May 09, 2013 Added by:Michael Fornal
A security check list is a list of security controls that a vendor or application must meet. These controls can range from how storage back up is to be done, to password complexity requirements. Having a checklist can help you in deciding if the application or vendor conforms to your company’s security requirements.
May 08, 2013 Added by:Rohit Sethi
Forcing a security process on development teams that doesn’t take into account the way they develop software is a recipe for disaster. A good goal to have for secure SDLC is to minimize the impact on the team’s existing software development practice.
May 01, 2013 Added by:Nish Bhalla
While there are many granular reasons for software security failures at the institutional, developer or vendor level - there are five industry-wide problems that are fueling the current state of insecurity. These are complicated problems and will not be easy to solve. But until we do, software security will remain at risk.
April 29, 2013 Added by:Rohit Sethi
The 2013 Verizon Data Breach Investigations Report has some important data for software development teams, particularly when considering the likelihood of certain threats to your system.
April 24, 2013 Added by:Rohit Sethi
Many automated scanning solutions are outstanding in their cost effectiveness and ability to find certain classes of vulnerabilities. For example, a properly-configured static analysis solution may help you find every instance of potential SQL injection in your software.
April 05, 2013 Added by:Simon Moffatt
As the devices becomes smarter, greater emphasis is placed on the data and services those devices access. Smartphones today come with a healthy array of encryption features, remote backup, remote data syncing for things like contacts, pictures and music, as well device syncing software like Dropbox. How much data is actually specifically related to the device?
April 04, 2013 Added by:Rohit Sethi
Before you perform your next security verification activity, make sure you have software security requirements to measure against and that you define which requirements are in-scope for the verification.
March 20, 2013 Added by:Ian Tibble
The early days of deciding what to do with the risk will be slow and difficult and there might even be some feisty exchanges, but eventually, addressing the risk becomes a mature, documented process that almost melts into the background hum of the machinery of a business.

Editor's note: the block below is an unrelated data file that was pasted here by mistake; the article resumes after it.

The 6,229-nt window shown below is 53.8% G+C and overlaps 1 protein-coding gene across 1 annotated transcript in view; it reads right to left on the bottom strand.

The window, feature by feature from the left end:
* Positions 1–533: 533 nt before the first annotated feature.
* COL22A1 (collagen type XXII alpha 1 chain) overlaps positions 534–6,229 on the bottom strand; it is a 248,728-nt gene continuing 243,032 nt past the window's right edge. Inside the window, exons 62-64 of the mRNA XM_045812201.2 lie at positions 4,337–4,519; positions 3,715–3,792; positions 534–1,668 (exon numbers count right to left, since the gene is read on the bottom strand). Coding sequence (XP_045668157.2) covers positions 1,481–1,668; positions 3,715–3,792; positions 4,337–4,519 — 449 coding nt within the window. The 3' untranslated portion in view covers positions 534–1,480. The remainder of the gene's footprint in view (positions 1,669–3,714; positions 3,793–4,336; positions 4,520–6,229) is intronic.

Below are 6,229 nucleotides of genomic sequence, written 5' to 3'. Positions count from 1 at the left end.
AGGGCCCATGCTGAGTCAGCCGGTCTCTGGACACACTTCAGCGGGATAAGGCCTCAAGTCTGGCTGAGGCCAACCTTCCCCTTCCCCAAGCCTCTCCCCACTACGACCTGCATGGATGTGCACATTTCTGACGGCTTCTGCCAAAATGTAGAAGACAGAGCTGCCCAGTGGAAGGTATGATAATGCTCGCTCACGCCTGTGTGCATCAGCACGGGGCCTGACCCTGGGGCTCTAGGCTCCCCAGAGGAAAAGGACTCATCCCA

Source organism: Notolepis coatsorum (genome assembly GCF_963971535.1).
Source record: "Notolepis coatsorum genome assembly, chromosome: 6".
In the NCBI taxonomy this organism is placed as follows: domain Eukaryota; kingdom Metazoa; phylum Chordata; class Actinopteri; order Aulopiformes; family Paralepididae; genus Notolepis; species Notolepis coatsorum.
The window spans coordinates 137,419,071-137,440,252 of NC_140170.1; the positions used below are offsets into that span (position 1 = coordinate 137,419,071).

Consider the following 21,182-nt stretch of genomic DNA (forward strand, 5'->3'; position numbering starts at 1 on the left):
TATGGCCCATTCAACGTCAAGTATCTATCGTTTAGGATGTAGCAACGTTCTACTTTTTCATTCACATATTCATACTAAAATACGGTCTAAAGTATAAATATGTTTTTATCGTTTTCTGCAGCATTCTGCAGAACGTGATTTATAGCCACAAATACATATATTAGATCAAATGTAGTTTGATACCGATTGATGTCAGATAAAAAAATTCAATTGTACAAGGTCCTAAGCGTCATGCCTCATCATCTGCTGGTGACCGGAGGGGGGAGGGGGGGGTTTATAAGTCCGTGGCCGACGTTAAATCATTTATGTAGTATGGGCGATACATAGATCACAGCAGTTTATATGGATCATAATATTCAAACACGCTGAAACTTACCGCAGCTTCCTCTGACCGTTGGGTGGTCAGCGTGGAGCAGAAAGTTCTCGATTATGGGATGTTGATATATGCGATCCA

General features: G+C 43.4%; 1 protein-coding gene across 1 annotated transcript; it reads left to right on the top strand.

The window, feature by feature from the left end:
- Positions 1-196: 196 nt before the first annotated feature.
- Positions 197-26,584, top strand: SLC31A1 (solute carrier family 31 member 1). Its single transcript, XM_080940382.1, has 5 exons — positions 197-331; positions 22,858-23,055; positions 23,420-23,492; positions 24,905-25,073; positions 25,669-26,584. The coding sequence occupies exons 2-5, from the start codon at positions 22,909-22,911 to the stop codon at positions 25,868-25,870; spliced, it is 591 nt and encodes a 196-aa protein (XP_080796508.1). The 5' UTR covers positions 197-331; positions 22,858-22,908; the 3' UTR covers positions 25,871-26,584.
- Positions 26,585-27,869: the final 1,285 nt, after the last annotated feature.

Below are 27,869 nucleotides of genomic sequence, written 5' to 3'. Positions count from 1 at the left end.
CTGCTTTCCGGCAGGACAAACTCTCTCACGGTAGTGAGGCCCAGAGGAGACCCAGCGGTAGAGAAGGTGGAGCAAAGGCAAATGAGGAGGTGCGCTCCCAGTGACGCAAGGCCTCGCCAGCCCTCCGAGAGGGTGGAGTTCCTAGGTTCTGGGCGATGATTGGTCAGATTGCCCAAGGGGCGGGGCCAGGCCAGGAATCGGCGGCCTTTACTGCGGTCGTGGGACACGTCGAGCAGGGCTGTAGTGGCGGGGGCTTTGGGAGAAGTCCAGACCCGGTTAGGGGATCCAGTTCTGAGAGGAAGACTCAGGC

February 21, 2013 Added by:Rohit Sethi
On February 15, the Open Web Application Security Project (OWASP) came out with its 2013 list of candidates for the Top 10 web application security flaws. The challenge is that while the Top 10 details security flaws, these flaws don’t map cleanly to requirements.
February 15, 2013 Added by:Rohit Sethi
The latest Rails security flaw is example of a common anti-pattern. The issue in each case is an abuse of extensibility. At first glance the idea is clever: allow for run-time execution of new code or binding of server-side variables without changing your compiled code, thereby greatly enhancing extensibility.
January 24, 2013 Added by:Fergal Glynn
It used to be that you could call for more secure software from individual vendors – and Microsoft heeded that call with its push for trustworthy computing in 2002 – but today we’re more dependent on software and more interconnected than ever. We rise and fall by the security of our associates...
January 24, 2013 Added by:David Navetta
The guidelines separately address app developers, app platform providers, mobile ad networks, operating system providers, and mobile carriers. A coalition of advertising and marketing industry groups recently responded, criticizing the guidelines...
January 16, 2013 Added by:Brandon Knight
Mobile devices continue to pick up steam on becoming the primary device that many people use for email, web browsing, social media and even shopping. As we continue installing app after app which we then put our personal information in to the question is how secure are these apps?
January 10, 2013 Added by:Matt Neely
During a recent visit to a client site, I took part in a discussion where the Development Department and the Security Department were arguing over which group was responsible for the security of web applications. Security felt it was the responsibility of the developers, and the developers felt it was the responsibility of security. I commonly see this debate taking place inside organizations, s...
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